Innovations in medical science provide technologies that digest and analyze astonishing amounts of medical information. Treatments and techniques, elegant in detail, are put to use immediately, seemingly increasing our healing capacities at an unstoppable pace.

And yet, the speed of the human heart remains constant. No matter how small the incision, or how benign the chemotherapy, the human soul will forever ache for time – time to find its way, to step carefully through the garden of impossible choices, to seek the reassuring nourishment of good, honest company.

Those called to heal know loss, and grief, and the sweet balm of kindness. But as medicine spins faster on the axis of technology, there will come a moment in a day, a week, a month, when we are so thin, so very tender, distracted with worry, that we have no honest kindness left within us. We have been drained, used, taken by events poignant and necessary. But there invariable comes a moment when our true gift, our charism, the deeply healing nourishment that flows through us when we bring our full and complete presence – have all been drained from our heart, body, and soul. We are left with little more than a brittle illusion, a pathetic imitation of a true healer, a real friend, an honorable lover – the one authentically called, the one we know ourselves to be, at our best.

But what happens when we are not, and cannot be, our best?

We rarely tell the truth about this moment. First, we are reluctant to confess to ourselves that we are unable to be of use. That we can honestly bring nothing of any significant value to this person in the hospital, newly diagnosed with stage 4 liver cancer; for this child, frightened and alone, because she has just moved into the neighborhood, where they have no friends, and the other children seem to find some sport in making fun of her appearance, the way she talks, the little girl she is, and cannot change; nothing to soothe or comfort this man broken and defeated by the unexpected disappearance of his wife of ten years with another man, leaving him bereft of the lifelong love he knew was his destiny, having lost the most true thing his heart would remember, every morning of their life together.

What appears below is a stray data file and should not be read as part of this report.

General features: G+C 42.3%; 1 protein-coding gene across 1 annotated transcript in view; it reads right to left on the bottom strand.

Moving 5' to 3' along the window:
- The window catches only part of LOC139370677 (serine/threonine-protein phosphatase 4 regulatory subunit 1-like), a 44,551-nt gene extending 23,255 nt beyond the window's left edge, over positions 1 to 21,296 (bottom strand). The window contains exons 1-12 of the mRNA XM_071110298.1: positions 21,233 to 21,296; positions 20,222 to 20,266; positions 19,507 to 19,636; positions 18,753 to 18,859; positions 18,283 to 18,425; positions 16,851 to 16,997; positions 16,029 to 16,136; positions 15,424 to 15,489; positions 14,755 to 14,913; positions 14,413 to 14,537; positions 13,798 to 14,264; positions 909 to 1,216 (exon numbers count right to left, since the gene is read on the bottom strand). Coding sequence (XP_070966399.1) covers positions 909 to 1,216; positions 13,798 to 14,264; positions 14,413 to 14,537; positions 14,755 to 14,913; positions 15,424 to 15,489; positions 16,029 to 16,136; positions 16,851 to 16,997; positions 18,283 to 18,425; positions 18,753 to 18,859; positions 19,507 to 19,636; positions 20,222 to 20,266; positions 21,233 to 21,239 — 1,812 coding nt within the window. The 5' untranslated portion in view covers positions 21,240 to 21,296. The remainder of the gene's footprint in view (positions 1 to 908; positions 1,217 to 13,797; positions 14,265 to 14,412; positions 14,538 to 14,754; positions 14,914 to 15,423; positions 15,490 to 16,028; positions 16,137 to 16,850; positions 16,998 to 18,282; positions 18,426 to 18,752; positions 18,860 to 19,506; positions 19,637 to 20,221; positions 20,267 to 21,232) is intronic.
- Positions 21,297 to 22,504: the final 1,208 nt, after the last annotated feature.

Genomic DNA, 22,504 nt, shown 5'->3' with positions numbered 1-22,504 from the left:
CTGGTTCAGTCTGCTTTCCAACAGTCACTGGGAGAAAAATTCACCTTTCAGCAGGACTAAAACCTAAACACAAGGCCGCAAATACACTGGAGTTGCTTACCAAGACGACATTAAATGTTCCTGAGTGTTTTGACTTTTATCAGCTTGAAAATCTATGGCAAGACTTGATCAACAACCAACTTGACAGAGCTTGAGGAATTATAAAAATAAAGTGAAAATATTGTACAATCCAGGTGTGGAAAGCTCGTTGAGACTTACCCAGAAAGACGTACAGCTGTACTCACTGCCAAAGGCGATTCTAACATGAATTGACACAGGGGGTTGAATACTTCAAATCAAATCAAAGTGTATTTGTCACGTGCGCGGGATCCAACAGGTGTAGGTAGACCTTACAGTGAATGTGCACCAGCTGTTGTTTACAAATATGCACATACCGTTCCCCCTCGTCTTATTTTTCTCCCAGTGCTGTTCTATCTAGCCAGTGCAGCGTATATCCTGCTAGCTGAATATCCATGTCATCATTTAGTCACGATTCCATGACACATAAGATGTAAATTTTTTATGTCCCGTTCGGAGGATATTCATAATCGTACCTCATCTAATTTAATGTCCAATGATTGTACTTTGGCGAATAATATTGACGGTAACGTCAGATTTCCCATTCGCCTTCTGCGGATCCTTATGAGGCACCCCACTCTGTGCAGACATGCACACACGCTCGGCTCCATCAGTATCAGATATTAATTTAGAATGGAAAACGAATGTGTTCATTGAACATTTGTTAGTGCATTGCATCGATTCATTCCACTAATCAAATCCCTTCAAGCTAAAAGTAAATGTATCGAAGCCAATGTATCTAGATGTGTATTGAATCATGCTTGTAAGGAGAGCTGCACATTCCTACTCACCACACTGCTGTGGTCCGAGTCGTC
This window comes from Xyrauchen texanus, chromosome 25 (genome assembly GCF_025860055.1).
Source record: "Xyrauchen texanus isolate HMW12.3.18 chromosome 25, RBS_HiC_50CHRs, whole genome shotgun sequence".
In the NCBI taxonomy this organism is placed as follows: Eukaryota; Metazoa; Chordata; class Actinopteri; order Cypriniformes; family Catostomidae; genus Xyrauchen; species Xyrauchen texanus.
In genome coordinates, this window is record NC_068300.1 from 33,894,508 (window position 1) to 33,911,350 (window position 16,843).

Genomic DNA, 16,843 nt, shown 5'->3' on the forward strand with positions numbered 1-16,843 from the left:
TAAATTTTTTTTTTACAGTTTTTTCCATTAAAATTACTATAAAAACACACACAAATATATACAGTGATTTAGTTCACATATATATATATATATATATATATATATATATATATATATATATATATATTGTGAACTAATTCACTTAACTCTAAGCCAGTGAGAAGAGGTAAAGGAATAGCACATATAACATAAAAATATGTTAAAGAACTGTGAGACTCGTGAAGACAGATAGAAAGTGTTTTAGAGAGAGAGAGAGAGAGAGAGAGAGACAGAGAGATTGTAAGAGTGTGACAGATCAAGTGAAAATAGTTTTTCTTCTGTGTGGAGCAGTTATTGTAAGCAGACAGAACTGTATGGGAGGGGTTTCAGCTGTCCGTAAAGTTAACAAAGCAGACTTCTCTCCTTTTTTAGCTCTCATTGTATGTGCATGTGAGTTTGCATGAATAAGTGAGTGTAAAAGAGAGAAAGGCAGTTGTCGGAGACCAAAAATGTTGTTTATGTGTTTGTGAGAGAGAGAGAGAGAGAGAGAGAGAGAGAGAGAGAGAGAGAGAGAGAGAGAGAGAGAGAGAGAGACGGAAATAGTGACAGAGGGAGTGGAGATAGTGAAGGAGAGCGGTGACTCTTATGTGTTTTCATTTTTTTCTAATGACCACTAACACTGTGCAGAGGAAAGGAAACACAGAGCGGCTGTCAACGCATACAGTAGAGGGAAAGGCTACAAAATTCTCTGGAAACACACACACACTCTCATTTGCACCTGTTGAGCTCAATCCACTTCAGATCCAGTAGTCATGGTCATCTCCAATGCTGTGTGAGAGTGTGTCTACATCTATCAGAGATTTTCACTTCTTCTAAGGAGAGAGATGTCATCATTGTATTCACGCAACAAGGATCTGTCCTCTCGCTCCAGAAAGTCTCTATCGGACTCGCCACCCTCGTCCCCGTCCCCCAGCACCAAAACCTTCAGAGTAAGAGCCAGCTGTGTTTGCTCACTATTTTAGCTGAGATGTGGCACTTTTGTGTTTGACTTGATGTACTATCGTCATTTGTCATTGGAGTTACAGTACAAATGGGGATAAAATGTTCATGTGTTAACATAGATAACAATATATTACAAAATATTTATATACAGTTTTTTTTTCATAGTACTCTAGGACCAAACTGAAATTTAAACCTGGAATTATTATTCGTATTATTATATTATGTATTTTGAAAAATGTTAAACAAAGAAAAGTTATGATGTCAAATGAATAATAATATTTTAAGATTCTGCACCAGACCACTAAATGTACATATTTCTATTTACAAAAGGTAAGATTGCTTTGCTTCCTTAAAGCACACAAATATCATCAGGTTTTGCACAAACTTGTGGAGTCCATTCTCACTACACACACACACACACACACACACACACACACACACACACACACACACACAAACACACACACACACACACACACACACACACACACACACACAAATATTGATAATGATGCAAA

We have all landed in this country. Sooner or later we meet ourselves in this desert; we are dry and parched, without water, without life. Yet we so often push on, striving to be of use, to fulfill an idea, to honor our sacred call to be of use. But what we have to give instead is a performance. Our acre is jagged, malignant, dishonest. Our conjured appearance of compassionate love is a pale reflection, a faded image of gentle comfort we do not have to give.

We never speak of this moment. We cannot, will not to our colleagues, our superiors, surely not those who come to us in the searing ache of need, that we are not, today, in this moment, a reliable well from which they can safely drink.

In the end, the most difficult truth is this: We will not even admit this to ourselves.

Our only alternative is to lie. To bring dishonest compassion, a forgery of love.

We must learn to speak with rigorous honesty about the corrosive truth of this inevitable, human moment. It arises within every one of us. Will we continue to pretend to care for what we cannot? Can this bone-weary, counterfeit kindness truly bring authentic healing, or does it merely exacerbate and prolong suffering for all involved?

Some of the wisest who came before us understood the quiet power of honesty. That the truth could set us free. That there was a fragile beauty in the imperfect presence of those called to accompany the sick, the wounded, the lost, through the dark wood of heart-shredding fear and sorrow.

Our work, should we heed this call, is to hold one another close. To listen together for the ancient and eternally faithful wellspring of tender, honest kindness. To listen for where such grace lives in us, and how it can die.

And how, together, when two or more are gathered, we resurrect one another, again and again.